The Arduino receives a lot of hate. Detractors say it’s too high-level for proper embedded programming, not high-level enough for a modern workflow, is based on old, obsolete chips, doesn’t have the features of modern ARM microcontrollers, and the IDE is a mess. Despite an even less capable IDE, meager memory, and a slow processor, the Basic Stamp proved incredibly popular. The fact that you could pick up a Basic Stamp development kit at any Radio Shack probably didn’t hurt it’s popularity, either.
Now, with our fancy IDEs, mbed microcontrollers, powerful ARMs, and huge libraries, the ease of use of the Basic Stamp has still not been equaled. It may be slow, outdated, but all of us owe a great debt to the Basic Stamp for introducing an entire generation to the world of embedded programming, microcontrollers, and electronics tinkering.
Everybody needs an external USB drive at some time or another. If you’re looking for something with the nerd cred you so desperately need, build a 5 1/4″ half height external drive. That’s a mod to an old Quantum Bigfoot drive, and also serves as a pretty good teardown video for this piece of old tech.
The Woxun KG-UV2D and KG-UV3D are pretty good radios, but a lot of amateur radio operators have found these little handheld radios eventually wear out. The faulty part is always a 24C64 Flash chip, and [Shane] is here to show you the repair.
Last year there was a hackathon to build a breast pump that doesn’t suck in both the literal and figurative sense. The winner of the hackathon created a compression-based pump that is completely different from the traditional suction-based mechanism. Now they’re ready for clinical trials, and that means money. A lot of money. For that, they’re turning to Kickstarter.
What you really need is head mounted controls for Battlefield 4. According to [outgoingbot] it’s a hacked Dualshock 4 controller taped to a bike helmet. The helmet-mounted controller has a few leads going to another Dualshock 4 controller with analog sticks. This video starts off by showing the setup.
It makes an Arduino look like a 555. A 364 Mhz, 32 bit processor. 8 MB RAM. GSM. Bluetooth. LCD controller. PWM. USB and dozens more. Smaller than a Zippo and thinner than corrugated cardboard. And here is the kicker: $3. So why isn’t everyone using it? They can’t.
Adoption would mandate tier after tier of hacks just to figure out what exact hardware is there. Try to buy one and find that suppliers close their doors to foreigners. Try to use one, and only hints of incomplete documentation will be found. Is the problem patents? No, not really.
[Bunnie] has dubbed the phenomenon “Gongkai”, a type of institutionalized, collaborative, infringementesque knowledge-exchange that occupies an IP equivalent of bartering. Not quite open source, not quite proprietary. Legally, this sharing is only grey-market on paper, but widespread and quasi-accepted in practice – even among the rights holders. [Bunnie] figures it is just the way business is done in the East and it is a way that is encouraging innovation by knocking down barriers to entry. Chinese startups can churn out gimmicky trash almost on whim, using hardware most of us could only dream about for a serious project.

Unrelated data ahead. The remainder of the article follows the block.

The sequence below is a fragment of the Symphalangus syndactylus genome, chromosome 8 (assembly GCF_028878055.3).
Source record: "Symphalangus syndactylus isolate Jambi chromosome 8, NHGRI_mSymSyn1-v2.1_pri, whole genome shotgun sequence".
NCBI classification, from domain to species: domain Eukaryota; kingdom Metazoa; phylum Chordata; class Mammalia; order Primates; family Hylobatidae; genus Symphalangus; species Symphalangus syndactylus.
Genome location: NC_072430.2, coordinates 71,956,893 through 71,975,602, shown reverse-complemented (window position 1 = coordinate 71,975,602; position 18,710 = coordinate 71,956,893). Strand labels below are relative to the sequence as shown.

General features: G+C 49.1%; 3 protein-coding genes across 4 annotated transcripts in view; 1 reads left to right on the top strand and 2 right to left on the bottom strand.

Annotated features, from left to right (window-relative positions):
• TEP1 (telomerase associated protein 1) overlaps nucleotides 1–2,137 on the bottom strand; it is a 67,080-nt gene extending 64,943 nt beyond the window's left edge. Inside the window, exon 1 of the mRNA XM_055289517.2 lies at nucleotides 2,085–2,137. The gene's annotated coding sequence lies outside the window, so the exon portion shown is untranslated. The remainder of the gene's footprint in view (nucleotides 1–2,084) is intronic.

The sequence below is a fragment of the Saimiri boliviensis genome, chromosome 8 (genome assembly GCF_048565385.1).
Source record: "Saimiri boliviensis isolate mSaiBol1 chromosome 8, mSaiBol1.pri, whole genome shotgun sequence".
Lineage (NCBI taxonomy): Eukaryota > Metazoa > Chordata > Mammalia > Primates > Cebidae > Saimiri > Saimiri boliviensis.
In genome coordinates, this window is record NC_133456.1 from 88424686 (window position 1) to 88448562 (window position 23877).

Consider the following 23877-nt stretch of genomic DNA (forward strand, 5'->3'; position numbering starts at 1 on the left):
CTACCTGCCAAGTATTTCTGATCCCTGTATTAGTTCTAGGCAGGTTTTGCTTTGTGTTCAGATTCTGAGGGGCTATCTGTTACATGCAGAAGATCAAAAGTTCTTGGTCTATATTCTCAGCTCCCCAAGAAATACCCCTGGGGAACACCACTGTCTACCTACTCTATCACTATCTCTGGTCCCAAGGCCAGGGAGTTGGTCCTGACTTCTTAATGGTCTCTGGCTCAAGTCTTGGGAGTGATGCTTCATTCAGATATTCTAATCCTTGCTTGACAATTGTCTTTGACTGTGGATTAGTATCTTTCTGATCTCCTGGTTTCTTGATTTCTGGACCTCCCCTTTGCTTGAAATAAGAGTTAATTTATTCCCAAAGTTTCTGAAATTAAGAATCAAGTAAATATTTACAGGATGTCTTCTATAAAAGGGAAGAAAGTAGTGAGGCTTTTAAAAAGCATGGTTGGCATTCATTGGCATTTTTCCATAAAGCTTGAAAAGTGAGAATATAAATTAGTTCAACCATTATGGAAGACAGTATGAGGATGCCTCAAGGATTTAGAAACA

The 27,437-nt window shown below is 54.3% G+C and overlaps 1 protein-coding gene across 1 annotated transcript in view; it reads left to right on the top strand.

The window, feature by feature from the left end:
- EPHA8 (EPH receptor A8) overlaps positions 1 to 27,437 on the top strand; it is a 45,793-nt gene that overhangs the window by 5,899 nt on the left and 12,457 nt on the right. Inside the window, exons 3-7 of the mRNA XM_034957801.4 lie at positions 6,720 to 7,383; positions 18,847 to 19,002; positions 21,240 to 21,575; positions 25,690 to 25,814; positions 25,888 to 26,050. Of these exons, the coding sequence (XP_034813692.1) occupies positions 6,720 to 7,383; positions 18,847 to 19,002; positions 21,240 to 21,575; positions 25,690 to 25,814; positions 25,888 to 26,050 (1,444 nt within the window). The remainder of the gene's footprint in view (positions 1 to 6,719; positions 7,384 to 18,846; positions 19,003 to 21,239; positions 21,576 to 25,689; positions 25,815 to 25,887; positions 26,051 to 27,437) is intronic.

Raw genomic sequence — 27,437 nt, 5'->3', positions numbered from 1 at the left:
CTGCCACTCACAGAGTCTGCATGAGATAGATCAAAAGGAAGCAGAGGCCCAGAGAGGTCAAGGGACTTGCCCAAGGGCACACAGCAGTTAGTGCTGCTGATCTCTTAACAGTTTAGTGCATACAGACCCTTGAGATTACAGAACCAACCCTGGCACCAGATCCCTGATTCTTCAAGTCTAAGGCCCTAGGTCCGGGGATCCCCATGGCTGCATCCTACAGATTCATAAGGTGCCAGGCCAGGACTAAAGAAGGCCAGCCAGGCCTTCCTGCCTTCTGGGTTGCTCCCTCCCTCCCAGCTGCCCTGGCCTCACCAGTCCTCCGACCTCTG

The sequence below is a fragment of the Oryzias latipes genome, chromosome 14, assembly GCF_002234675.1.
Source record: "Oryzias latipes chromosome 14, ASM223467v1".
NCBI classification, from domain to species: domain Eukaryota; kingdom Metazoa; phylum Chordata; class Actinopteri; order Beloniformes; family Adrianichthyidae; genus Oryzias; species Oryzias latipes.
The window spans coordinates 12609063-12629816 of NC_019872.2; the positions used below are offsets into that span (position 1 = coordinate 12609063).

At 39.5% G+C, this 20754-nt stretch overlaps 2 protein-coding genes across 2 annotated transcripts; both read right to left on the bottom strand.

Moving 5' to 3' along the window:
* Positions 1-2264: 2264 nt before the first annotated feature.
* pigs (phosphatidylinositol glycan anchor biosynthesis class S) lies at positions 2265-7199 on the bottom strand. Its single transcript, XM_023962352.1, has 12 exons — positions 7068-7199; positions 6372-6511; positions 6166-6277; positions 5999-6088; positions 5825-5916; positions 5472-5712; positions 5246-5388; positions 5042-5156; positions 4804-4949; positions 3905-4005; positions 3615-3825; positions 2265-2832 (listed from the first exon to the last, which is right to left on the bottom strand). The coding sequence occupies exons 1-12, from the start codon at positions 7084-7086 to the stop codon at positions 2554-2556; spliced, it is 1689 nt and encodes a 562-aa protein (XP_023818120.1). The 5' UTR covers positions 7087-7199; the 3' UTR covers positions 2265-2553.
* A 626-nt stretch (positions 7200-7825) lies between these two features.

He contrasts this with the West where only the big players like Apple and Google can step up to the plate. Everyone else is forced to use the embarrassingly obsolete hardware we are all familiar with. But [Bunnie] wants to get his foot in the door. “Can we find a way to still get ahead, yet still play nice?” he asks.
Part of his solution is reverse engineering so that hardware can simply be used – something the EFF has helped legally ensure under fair use. The other half is to make it Open Source. His philosophy is rooted in making a stand on things that matter. It is far from a solid legal foundation, but [Bunnie] and his lawyers are gambling that if it heads to a court, the courts will favor his side.
The particular board targeted is the one described above – the MT6260. Even spurred by the shreds of documentation he could gather, his company is a 2-man team and cannot hope to reverse engineer the whole board. Their goal is to approach the low-hanging fruit so that after a year, the MT6260 at least enters the conversation with ATMega. Give up trying to use it as a phone; just try to use like the Spark Core for now.
He is already much of the way there. After telling you what is on board and why we would all want to use it, [Bunnie] shows how far he has gone to reverse engineering and describes his plans for the rest. From establishing an electronic “beachhead” base of operations to further probe the device, to X-rays, photos, diagrams and the beginnings of an OS. If this type of thing interests you at all, the meticulous approach and easy-reading of this tech teardown will surely impress and inspire you. Every step of progress requires a new hack, a new solution, a new ingenious way to pry information out.
We’ve featured some awe-inspiring reverse engineering attempts in the past, but this is something that is still new and relevant. Rather than only exploit his discoveries for himself, [Bunnie] has documented and published everything he has learned. Everyone wins.